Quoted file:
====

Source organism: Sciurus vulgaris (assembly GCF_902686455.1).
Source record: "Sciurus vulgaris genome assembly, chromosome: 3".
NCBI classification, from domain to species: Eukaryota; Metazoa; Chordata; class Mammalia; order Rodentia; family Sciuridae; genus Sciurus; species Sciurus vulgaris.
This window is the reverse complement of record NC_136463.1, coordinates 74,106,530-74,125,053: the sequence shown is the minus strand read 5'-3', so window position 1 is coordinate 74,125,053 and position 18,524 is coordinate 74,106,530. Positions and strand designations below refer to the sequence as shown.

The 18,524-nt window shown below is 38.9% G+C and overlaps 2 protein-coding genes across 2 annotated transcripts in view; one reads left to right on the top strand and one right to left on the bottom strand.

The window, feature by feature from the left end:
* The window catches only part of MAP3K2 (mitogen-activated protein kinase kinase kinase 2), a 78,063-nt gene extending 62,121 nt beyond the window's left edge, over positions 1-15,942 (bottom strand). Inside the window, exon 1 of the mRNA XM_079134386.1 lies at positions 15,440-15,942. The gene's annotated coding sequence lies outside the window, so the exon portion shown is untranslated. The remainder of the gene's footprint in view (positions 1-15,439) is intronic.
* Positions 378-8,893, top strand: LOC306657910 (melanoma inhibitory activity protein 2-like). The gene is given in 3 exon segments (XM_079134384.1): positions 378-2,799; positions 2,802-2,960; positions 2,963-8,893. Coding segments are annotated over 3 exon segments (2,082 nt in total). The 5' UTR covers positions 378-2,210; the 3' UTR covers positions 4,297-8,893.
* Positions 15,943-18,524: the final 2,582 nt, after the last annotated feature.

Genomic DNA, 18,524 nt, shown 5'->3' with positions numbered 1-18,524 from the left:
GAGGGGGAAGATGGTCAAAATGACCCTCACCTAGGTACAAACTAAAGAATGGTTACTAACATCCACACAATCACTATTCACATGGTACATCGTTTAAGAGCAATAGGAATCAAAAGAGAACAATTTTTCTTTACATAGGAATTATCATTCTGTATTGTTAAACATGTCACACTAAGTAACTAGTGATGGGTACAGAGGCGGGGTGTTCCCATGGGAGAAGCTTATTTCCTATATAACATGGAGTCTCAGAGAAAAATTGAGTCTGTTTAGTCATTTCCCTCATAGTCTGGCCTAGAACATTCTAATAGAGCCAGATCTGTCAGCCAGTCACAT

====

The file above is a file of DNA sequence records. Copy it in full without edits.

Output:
Source organism: Sciurus vulgaris (assembly GCF_902686455.1).
Source record: "Sciurus vulgaris genome assembly, chromosome: 3".
NCBI classification, from domain to species: Eukaryota; Metazoa; Chordata; class Mammalia; order Rodentia; family Sciuridae; genus Sciurus; species Sciurus vulgaris.
This window is the reverse complement of record NC_136463.1, coordinates 74,106,530-74,125,053: the sequence shown is the minus strand read 5'-3', so window position 1 is coordinate 74,125,053 and position 18,524 is coordinate 74,106,530. Positions and strand designations below refer to the sequence as shown.

The 18,524-nt window shown below is 38.9% G+C and overlaps 2 protein-coding genes across 2 annotated transcripts in view; one reads left to right on the top strand and one right to left on the bottom strand.

The window, feature by feature from the left end:
* The window catches only part of MAP3K2 (mitogen-activated protein kinase kinase kinase 2), a 78,063-nt gene extending 62,121 nt beyond the window's left edge, over positions 1-15,942 (bottom strand). Inside the window, exon 1 of the mRNA XM_079134386.1 lies at positions 15,440-15,942. The gene's annotated coding sequence lies outside the window, so the exon portion shown is untranslated. The remainder of the gene's footprint in view (positions 1-15,439) is intronic.
* Positions 378-8,893, top strand: LOC306657910 (melanoma inhibitory activity protein 2-like). The gene is given in 3 exon segments (XM_079134384.1): positions 378-2,799; positions 2,802-2,960; positions 2,963-8,893. Coding segments are annotated over 3 exon segments (2,082 nt in total). The 5' UTR covers positions 378-2,210; the 3' UTR covers positions 4,297-8,893.
* Positions 15,943-18,524: the final 2,582 nt, after the last annotated feature.

Genomic DNA, 18,524 nt, shown 5'->3' with positions numbered 1-18,524 from the left:
GAGGGGGAAGATGGTCAAAATGACCCTCACCTAGGTACAAACTAAAGAATGGTTACTAACATCCACACAATCACTATTCACATGGTACATCGTTTAAGAGCAATAGGAATCAAAAGAGAACAATTTTTCTTTACATAGGAATTATCATTCTGTATTGTTAAACATGTCACACTAAGTAACTAGTGATGGGTACAGAGGCGGGGTGTTCCCATGGGAGAAGCTTATTTCCTATATAACATGGAGTCTCAGAGAAAAATTGAGTCTGTTTAGTCATTTCCCTCATAGTCTGGCCTAGAACATTCTAATAGAGCCAGATCTGTCAGCCAGTCACAT